Government shutdown: A near-miss

This week’s news headlines were blaring as we crept closer and closer to what sounded like an imminent shutdown of the U.S. Government for lack of an agreement on a budget.

The bickering and the finger-pointing over partisan riders and party lines went down to the wire and many were waiting to see if they would be directly affected when the shutdown went into effect.  The federal workforce, except those deemed necessary for protection or safety like the TSA, military, or law enforcement, would mostly be on hold until the situation was resolved.

Obviously, this would have caused a serious ripple effect outward from those directly affected – one would have to assume that not all the federal employees suddenly out of jobs would be prepared for such an event for an unspecified length of time.

Offhand, I’d be thinking about mortgages or rent, monthly bills like food, transportation related expenses,  utilities, medical bills, that needed paying.  And that’s assuming one wasn’t going through any major transition in one’s life like moving, illness, entering parenthood, divorce, buying a new home, getting married, or making any other major commitment that required financial considerations.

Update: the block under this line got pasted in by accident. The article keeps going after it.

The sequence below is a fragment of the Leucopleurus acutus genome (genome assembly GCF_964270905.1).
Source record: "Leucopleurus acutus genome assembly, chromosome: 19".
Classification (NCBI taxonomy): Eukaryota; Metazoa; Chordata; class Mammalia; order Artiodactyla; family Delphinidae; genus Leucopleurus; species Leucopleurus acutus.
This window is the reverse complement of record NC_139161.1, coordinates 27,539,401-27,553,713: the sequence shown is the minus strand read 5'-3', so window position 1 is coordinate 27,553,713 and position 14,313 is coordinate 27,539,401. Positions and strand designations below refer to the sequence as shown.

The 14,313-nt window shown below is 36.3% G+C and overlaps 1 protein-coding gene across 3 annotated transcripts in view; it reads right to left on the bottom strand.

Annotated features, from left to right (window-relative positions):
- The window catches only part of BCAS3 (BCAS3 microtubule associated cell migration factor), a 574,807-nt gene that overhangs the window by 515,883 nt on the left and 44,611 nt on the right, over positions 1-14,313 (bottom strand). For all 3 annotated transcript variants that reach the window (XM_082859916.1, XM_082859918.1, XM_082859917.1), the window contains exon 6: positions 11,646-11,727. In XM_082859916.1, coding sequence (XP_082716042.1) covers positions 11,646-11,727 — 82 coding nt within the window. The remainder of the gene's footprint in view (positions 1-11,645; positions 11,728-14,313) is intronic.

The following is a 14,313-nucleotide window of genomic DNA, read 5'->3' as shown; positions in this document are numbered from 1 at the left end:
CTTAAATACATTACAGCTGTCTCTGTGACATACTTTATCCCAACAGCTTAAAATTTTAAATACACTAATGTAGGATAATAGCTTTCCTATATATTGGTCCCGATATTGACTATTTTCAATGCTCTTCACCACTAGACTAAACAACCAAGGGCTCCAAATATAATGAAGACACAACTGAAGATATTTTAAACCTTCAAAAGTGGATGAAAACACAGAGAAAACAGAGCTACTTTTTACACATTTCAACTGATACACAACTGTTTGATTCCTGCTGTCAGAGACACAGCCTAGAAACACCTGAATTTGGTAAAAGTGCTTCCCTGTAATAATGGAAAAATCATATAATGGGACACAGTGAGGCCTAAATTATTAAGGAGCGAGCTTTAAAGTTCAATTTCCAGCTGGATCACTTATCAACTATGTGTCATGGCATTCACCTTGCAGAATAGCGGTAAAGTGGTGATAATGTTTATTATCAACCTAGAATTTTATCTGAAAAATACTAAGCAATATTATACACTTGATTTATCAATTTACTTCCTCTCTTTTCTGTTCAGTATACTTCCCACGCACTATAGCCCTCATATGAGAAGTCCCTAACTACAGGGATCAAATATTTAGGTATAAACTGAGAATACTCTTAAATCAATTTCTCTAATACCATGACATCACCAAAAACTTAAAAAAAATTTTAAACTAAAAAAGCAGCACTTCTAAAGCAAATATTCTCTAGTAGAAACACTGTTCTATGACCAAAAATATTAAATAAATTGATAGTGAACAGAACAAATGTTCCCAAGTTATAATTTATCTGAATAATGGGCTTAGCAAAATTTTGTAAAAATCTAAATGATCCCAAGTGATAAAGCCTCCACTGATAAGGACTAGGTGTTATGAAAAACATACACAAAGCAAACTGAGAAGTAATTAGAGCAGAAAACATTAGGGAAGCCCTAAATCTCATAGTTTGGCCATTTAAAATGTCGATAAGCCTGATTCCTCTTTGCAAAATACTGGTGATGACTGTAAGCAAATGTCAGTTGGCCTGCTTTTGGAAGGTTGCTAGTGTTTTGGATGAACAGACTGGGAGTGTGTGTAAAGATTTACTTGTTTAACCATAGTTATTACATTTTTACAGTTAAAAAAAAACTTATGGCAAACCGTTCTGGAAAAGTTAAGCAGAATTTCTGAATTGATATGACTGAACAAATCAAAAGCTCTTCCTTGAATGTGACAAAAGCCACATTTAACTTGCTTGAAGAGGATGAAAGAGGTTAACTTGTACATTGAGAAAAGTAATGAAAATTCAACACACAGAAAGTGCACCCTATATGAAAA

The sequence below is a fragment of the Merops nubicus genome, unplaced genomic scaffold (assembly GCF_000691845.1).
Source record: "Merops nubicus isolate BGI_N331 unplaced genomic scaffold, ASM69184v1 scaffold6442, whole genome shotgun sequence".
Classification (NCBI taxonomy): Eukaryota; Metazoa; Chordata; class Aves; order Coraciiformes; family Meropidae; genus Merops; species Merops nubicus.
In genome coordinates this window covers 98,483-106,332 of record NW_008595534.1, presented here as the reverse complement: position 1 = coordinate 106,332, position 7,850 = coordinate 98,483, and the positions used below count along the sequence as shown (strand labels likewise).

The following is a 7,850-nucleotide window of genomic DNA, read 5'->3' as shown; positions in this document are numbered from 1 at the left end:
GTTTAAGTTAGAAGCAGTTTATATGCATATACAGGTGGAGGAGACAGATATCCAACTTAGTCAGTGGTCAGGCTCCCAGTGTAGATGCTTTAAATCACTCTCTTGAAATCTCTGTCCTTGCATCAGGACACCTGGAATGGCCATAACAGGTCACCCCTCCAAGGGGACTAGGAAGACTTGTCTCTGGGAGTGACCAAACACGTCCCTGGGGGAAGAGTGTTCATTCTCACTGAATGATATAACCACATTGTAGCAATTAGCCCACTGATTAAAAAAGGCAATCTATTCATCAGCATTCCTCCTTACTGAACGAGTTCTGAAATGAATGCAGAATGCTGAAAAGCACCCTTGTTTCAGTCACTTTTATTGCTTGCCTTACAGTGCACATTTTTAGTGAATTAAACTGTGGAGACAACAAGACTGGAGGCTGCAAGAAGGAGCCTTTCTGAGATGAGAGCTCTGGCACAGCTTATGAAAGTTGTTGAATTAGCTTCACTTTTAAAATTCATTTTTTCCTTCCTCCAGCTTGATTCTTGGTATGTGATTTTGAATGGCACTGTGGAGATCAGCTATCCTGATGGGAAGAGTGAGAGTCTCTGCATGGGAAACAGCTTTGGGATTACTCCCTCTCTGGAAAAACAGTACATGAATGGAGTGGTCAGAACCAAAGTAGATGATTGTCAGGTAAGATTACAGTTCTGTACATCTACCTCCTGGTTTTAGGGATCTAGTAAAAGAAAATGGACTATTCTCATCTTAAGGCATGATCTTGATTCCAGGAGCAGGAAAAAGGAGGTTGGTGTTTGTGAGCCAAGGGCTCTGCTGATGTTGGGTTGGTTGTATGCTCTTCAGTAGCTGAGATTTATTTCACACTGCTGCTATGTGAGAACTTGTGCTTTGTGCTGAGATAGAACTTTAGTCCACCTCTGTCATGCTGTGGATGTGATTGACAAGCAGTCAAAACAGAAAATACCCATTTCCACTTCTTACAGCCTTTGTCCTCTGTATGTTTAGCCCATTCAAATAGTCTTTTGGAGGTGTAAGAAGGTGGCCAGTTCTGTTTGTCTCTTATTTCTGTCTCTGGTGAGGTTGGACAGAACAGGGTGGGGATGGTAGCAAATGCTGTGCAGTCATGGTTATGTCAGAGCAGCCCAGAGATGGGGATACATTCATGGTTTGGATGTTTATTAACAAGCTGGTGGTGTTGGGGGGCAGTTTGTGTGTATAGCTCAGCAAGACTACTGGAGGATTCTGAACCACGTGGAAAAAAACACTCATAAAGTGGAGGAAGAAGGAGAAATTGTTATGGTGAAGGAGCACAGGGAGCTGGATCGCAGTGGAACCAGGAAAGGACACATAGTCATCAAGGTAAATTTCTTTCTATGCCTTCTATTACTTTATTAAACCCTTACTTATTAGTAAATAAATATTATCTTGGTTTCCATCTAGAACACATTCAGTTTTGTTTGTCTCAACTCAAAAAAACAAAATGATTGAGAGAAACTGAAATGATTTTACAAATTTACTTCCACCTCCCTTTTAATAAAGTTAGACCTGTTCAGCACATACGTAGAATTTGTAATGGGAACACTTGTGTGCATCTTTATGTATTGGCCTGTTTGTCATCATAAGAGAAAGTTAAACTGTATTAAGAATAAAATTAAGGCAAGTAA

While they reached an agreement with literally hours to spare, I wonder if there will come a time when even the pressure of public vilification isn’t enough, it raises the question – how long could you hold out if this shutdown had happened and you were the one put on hold indefinitely?

And if you were indirectly affected, if a ripple of the shutdown was that you weren’t paid because someone else wasn’t getting paid and thus couldn’t pay their bills, perhaps a renter of yours, or perhaps a client or your company’s client, how long could that go on before it created an untenable burden for you?

 

About Revanche

Revanche writes the personal finance blog A Gai Shan Life.